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UniProt release 2012_08

Published September 5, 2012


Prokaryotes do it too: CRISPR, an RNA-based adaptive immune system in UniProt

Like all other cellular organisms, bacteria and archaea are constantly bombarded by viruses, and unlike eukaryotes, many are also susceptible to infective plasmids. While we have known about defenses such as restriction-modification systems, blockage of absorption and/or DNA injection and abortive infection for some time, new ways in which bacteria and archaea defend themselves against these infective agents have been found more recently. One of these is the clustered regularly interspaced short palindromic repeat (CRISPR) sequences. CRISPR is an RNA-based adaptive immune system, which degrades invading genetic material. The system is mechanistically different from eukaryotic RNA interference (RNAi) and the proteins involved in prokaryotes are not homologous to those in eukaryotes (review).

CRISPRs are repetitive loci on the genome consisting of unique sequences 20-50 bases long (the spacer sequences) interspaced with repeated sequences of about the same length. Examination of the spacer sequences has shown that some are identical to viral and plasmid sequences; they are thought to serve as a “memory” of a previous infection. Bacteria and archaea can have from 0 to 18 CRISPR loci, with between 2 and 249 repeat-spacer units. While many pathogens have CRISPR loci, obligate parasites do not. The CRISPR loci are transcribed and processed to give short CRISPR-derived RNA (crRNA) complementary to a previously-encountered infective agent. It is this crRNA that is at the heart of adaptive prokaryotic immunity.

There are a large number of proteins associated with CRISPR loci, the operon-encoded CRISPR-associated or Cas proteins. The Cas proteins present in each locus have allowed the definition of 3 major CRISPR-Cas systems with further division into a number of subtypes. The number of subtypes will probably continue to increase as more prokaryotic genomes are fully sequenced. Many of these proteins are predicted to be nucleases, helicases and/or RNA binding proteins as is to be expected given the function of CRISPR.

There are 3 stages in CRISPR-Cas mediated immunity:

Stage 1, adaptation or acquisition, is the least well characterized. A short piece of DNA homologous to an invading agent is integrated into the 5’ end of the CRISPR loci. This requires the metal-dependent Cas1 endoribonuclease, the only Cas protein found in all organisms with CRISPR loci, although almost all organisms also encode Cas2, another metal-dependent endoribonuclease which is also thought to be involved in adaptation.

Stage 2, expression or crRNA biogenesis, requires transcription and processing of the CRISPR loci to produce the crRNA. Type I CRISPR systems use one of the related, metal-independent Cas6, Cas6e or Cas6f endoribonucleases to process the precursor, while type III systems use endogenous RNase III to generate the crRNA. It is not yet known which protein produces crRNA in type II systems.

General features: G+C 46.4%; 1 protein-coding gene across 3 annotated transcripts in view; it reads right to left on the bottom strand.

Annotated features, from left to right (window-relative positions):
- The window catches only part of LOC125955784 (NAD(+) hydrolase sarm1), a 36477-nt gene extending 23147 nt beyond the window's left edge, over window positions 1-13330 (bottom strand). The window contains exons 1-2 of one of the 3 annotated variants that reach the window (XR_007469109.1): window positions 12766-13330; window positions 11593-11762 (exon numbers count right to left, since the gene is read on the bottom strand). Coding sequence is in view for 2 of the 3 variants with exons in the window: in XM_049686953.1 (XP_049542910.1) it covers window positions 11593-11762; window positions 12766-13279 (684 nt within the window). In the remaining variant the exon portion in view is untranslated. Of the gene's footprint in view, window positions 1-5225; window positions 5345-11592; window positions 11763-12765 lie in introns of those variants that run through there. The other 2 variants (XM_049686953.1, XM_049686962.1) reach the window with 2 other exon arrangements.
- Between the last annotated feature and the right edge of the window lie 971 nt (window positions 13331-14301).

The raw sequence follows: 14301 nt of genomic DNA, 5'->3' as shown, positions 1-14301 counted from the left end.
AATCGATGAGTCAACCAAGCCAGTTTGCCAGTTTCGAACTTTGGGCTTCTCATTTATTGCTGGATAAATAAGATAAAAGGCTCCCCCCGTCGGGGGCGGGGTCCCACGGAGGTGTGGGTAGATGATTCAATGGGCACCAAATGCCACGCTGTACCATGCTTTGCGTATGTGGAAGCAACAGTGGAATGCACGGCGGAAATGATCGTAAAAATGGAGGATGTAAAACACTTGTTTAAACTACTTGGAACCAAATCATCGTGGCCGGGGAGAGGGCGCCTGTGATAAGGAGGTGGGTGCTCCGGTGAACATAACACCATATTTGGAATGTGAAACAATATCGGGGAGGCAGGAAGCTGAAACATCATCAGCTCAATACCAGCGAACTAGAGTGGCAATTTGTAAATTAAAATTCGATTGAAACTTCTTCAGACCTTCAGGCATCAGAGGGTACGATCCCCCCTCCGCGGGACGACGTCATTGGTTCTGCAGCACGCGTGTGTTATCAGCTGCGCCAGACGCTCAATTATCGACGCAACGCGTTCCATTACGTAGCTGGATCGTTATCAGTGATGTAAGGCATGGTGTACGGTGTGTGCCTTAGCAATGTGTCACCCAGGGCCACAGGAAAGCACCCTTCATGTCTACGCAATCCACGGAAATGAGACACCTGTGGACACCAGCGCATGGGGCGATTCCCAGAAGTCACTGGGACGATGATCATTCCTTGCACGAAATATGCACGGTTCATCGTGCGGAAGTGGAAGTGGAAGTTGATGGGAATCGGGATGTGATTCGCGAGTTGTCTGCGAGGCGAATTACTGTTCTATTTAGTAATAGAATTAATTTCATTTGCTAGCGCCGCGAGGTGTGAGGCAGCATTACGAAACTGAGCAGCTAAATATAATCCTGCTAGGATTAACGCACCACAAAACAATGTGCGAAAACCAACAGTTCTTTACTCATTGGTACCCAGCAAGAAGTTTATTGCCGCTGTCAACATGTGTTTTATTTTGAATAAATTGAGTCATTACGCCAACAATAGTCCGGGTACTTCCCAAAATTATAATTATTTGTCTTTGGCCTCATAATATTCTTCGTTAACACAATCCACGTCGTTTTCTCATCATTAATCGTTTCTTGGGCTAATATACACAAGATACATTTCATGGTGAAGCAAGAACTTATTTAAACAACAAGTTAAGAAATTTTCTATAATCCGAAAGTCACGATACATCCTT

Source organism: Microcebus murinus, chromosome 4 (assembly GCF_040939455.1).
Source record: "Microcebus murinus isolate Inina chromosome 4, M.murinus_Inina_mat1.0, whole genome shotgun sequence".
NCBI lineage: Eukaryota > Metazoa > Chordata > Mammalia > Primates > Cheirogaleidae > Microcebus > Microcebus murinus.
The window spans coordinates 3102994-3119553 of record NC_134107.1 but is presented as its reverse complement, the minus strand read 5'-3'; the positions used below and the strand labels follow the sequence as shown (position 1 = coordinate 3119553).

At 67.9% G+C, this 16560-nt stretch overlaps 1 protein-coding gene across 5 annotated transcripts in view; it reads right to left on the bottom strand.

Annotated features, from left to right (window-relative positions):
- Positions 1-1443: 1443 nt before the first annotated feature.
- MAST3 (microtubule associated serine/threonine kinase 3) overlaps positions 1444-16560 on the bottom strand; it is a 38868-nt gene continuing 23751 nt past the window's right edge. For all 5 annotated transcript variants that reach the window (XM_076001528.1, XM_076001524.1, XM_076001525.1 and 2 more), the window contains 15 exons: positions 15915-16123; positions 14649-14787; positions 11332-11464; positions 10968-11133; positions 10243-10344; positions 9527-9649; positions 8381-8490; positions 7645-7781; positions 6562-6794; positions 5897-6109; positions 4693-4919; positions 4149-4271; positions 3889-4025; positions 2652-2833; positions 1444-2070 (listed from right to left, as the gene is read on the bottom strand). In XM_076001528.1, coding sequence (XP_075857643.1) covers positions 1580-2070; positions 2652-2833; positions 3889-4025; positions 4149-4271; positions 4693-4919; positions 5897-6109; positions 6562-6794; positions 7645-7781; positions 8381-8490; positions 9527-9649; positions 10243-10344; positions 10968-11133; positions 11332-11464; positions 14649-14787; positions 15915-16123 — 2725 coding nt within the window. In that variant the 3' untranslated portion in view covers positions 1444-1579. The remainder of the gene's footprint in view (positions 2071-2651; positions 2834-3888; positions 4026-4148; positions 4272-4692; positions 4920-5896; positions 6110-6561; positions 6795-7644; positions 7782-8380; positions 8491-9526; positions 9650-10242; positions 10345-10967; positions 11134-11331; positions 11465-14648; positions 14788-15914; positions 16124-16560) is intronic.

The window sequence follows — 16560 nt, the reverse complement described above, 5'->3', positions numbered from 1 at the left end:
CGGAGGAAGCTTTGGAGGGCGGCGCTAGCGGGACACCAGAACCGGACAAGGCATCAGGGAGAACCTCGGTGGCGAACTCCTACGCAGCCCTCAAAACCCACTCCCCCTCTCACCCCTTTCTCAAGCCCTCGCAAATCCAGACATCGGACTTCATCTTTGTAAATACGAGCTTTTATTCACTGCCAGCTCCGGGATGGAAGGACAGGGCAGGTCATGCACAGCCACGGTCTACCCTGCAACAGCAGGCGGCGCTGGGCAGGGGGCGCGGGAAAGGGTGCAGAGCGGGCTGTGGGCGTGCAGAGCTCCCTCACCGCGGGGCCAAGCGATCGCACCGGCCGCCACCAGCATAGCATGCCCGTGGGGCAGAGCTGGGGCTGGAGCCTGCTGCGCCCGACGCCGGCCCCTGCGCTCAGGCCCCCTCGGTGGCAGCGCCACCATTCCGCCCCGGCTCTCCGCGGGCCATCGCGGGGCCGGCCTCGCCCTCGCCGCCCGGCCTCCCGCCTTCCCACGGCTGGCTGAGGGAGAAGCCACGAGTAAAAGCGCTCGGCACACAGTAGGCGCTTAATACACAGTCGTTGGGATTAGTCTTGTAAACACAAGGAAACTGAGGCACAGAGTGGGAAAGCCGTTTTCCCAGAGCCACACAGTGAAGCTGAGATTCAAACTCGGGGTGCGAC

Stage 3, interference, is the destruction of the target (be it virus or plasmid) and is performed by a complex of crRNA and proteins. While it is generally thought to recognize invading DNA, the type III-B CRISPR system of Pyrococcus furiosis cleaves target RNA.

While CRISPR-Cas systems can now be assumed to be involved in adaptive immunity, there are tantalizing hints that they may perform other functions as well. In Pseudomonas aeruginosa UCBPP-PA14, the type I CRISPR system does not confer resistance to phages DMS3 or MP22, but is required for DMS3-dependent inhibition of biofilm formation and possibly motility, while in Myxococcus xanthus, a CRISPR system is involved in the regulation of fruiting body development.

We have recently annotated and updated characterized Cas proteins in UniProtKB/Swiss-Prot, although the field moves so quickly that it is impossible to be fully up-to-date with all the latest research. All manually annotated CRISPR-associated protein entries can be retrieved from UniProtKB/Swiss-Prot using the query term ‘CRISPR’ in ‘Protein name’.

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Cross-references to GenomeRNAi

Cross-references have been added to GenomeRNAi, a database containing phenotypes from RNA interference (RNAi) screens in Drosophila and Homo sapiens.

GenomeRNAi is available at

The format of the explicit links in the flat file is:

Resource abbreviation GenomeRNAi
Resource identifier GenomeRNAi identifier
Example Q9BXP5:
DR   GenomeRNAi; 51593; -.

Show all the entries having a cross-reference to GenomeRNAi

Cross-references to UniPathway

Cross-references have been added to UniPathway, a fully manually curated resource for the representation and annotation of metabolic pathways.

UniPathway provides explicit representations of enzyme-catalyzed and spontaneous chemical reactions, as well as a hierarchical representation of metabolic pathways. All of the pathway data in UniPathway has been extensively cross-linked to existing pathway resources such as KEGG and MetaCyc, as well as sequence resources such as UniProtKB, for which UniPathway provides a controlled vocabulary for pathway annotation.

The format of the explicit links in the flat file is:

Resource abbreviation UniPathway
Resource identifier UniPathway pathway ID (UPA)
Optional information UniPathway enzymatic reaction ID (UER)
Examples Q8LL69:
DR   UniPathway; UPA00842; -.
DR   UniPathway; UPA00842; UER00808.

Show all the entries having a cross-reference to UniPathway

Changes to keywords

New keywords: